I was in a Johnny Kingdom episode though, so I got my 5 seconds of fame!
My son got about 20 seconds! Grrrrr!
I think there is a you tube clip of Johnny bolving from the series a year on exmoor showing my son. It cuts before it shows him bolving and getting a reply. Can't post link as I don't know how. But just type in johnny kingdom bolving to watch it.
It's a fun pass time in the autumn( as long as you are in a safe place!)
 
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Dave Budd

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nice photo set there John :) I've split large ash trees into bow staves (couple of dozen on one occasion) with nothing more than a hatchet and a pile of wooden wedges. Firewood and the like has been exploded with just a wedge pushed into a crack. I just hope the general bushcraft populace will start to ween themselves off this obsession with bludgeoning a knife through a log!
 

Broch

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I'm afraid we were battoning with full tang knives in the early 70's when Ray was still in nappies - he hasn't invented anything 'bushcraft'. The truth is, with the right knife (not stick tang) it's very safe and reliable and better than an axe to get the thin 1cm starting sticks:) But, like Dave, as soon as the log is over half the blade length I use a wedge.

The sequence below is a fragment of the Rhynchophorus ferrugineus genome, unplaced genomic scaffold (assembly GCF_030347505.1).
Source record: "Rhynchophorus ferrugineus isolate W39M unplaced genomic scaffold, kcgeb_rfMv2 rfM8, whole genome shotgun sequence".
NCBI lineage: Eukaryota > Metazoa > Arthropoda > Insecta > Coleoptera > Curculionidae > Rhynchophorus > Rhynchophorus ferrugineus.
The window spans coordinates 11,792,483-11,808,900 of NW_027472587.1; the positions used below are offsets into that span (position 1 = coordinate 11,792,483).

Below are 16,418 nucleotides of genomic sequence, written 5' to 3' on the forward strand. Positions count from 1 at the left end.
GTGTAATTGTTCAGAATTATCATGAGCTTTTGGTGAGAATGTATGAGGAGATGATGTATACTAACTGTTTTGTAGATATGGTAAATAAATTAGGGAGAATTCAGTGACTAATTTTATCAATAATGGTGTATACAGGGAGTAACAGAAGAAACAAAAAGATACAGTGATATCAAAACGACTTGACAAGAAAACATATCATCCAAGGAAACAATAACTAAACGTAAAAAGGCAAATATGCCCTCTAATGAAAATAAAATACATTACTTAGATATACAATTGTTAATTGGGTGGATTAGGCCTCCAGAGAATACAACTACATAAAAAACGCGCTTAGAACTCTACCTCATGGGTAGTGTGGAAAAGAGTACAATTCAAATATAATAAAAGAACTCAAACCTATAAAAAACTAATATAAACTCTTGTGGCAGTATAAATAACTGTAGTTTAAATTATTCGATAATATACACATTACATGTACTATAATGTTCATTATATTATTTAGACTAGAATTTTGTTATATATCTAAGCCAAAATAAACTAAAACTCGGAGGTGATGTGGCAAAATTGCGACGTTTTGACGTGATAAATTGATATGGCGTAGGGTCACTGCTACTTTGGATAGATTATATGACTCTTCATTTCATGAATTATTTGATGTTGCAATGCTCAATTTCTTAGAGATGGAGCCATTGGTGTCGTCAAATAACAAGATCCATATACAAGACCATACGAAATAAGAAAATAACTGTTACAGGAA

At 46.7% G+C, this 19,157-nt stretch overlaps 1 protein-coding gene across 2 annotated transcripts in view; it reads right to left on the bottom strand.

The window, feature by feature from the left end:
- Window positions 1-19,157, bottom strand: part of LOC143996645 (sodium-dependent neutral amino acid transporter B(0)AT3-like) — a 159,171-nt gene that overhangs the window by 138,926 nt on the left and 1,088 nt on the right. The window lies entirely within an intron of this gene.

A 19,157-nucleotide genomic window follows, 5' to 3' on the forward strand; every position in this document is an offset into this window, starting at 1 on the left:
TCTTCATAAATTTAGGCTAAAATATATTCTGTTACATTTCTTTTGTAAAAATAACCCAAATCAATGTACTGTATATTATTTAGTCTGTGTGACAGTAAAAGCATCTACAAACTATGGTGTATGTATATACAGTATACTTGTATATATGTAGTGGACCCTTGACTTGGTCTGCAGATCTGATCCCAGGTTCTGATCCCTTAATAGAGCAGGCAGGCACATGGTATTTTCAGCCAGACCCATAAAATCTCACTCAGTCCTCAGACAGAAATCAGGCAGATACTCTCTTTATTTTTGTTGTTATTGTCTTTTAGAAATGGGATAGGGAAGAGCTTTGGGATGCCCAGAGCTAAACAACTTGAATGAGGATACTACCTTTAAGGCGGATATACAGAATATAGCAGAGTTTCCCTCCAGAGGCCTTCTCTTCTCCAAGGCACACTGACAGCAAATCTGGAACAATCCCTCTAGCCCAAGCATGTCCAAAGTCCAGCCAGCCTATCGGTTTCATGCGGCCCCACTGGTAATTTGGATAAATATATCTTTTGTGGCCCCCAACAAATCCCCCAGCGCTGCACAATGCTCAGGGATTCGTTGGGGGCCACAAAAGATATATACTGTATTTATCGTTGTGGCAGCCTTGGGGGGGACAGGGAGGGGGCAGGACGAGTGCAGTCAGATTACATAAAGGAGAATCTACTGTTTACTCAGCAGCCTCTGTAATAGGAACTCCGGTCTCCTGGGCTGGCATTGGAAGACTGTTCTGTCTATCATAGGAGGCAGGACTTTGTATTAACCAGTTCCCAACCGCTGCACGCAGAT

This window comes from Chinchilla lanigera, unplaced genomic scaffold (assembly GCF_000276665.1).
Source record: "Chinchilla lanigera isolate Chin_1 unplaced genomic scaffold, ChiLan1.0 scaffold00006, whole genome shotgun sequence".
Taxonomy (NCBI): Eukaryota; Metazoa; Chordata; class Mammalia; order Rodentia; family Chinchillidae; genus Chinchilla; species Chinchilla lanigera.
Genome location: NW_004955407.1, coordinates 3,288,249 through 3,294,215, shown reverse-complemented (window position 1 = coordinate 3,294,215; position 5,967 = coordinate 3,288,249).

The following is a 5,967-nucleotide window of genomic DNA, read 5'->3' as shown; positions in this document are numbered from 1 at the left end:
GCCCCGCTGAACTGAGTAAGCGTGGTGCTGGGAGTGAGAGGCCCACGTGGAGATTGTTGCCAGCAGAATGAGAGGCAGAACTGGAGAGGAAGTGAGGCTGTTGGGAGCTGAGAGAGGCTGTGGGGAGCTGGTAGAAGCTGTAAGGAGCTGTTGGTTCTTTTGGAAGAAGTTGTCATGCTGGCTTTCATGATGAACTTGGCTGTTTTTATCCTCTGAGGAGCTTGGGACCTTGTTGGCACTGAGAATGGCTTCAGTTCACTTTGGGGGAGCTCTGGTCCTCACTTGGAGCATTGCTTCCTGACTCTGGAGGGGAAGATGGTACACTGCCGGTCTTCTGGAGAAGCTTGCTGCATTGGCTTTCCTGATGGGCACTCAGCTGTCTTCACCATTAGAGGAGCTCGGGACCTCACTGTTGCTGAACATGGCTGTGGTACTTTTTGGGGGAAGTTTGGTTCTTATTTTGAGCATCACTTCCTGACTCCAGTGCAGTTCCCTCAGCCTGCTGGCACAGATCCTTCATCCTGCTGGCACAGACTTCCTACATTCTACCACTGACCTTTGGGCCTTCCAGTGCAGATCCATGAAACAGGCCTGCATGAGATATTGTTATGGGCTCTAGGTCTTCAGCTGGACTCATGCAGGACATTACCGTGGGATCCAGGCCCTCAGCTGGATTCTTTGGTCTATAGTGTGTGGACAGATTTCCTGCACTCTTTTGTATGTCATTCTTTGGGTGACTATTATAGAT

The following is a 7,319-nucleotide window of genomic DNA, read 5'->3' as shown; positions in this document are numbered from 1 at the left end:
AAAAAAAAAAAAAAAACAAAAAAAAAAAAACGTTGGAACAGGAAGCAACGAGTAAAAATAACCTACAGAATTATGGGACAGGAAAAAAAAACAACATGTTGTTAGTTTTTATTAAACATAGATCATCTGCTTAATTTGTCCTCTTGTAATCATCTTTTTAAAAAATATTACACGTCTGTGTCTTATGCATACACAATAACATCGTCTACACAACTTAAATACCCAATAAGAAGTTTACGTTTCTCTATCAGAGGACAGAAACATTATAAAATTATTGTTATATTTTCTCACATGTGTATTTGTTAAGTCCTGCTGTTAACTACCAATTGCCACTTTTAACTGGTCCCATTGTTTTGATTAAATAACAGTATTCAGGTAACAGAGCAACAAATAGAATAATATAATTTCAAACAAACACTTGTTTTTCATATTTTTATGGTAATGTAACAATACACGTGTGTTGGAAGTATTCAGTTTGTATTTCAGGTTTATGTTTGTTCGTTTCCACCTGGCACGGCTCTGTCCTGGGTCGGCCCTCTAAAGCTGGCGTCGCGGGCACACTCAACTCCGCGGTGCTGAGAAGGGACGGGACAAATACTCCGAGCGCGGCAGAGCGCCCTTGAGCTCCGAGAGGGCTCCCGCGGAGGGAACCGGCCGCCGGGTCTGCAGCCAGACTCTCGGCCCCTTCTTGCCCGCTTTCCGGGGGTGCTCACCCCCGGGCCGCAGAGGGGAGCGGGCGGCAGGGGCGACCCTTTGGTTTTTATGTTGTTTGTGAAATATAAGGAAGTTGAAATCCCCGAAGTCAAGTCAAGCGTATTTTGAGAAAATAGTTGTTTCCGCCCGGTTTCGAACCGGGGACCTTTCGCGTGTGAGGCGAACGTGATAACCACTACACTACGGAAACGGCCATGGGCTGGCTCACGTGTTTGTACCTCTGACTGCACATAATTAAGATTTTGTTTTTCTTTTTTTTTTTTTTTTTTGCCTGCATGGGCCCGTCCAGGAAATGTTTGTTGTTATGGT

Mr Burgess' method in the video above is about as dangerous as I have seen and the type of practice I discourage in my camps. Never ever hold the wood under the falling blade :)
 
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Paulm

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Wedges can be useful in some situations for sure, but in this case it's solving a problem you don't need to have, just use a decent knife in the first place, simples ! :)
 

Toddy

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It all rather depends on the 'decent' bit. I use little knives, but they are every bit as capable as a big one.
Since we're all posting previous tutorials, here's one of mine from nearly ten years ago :)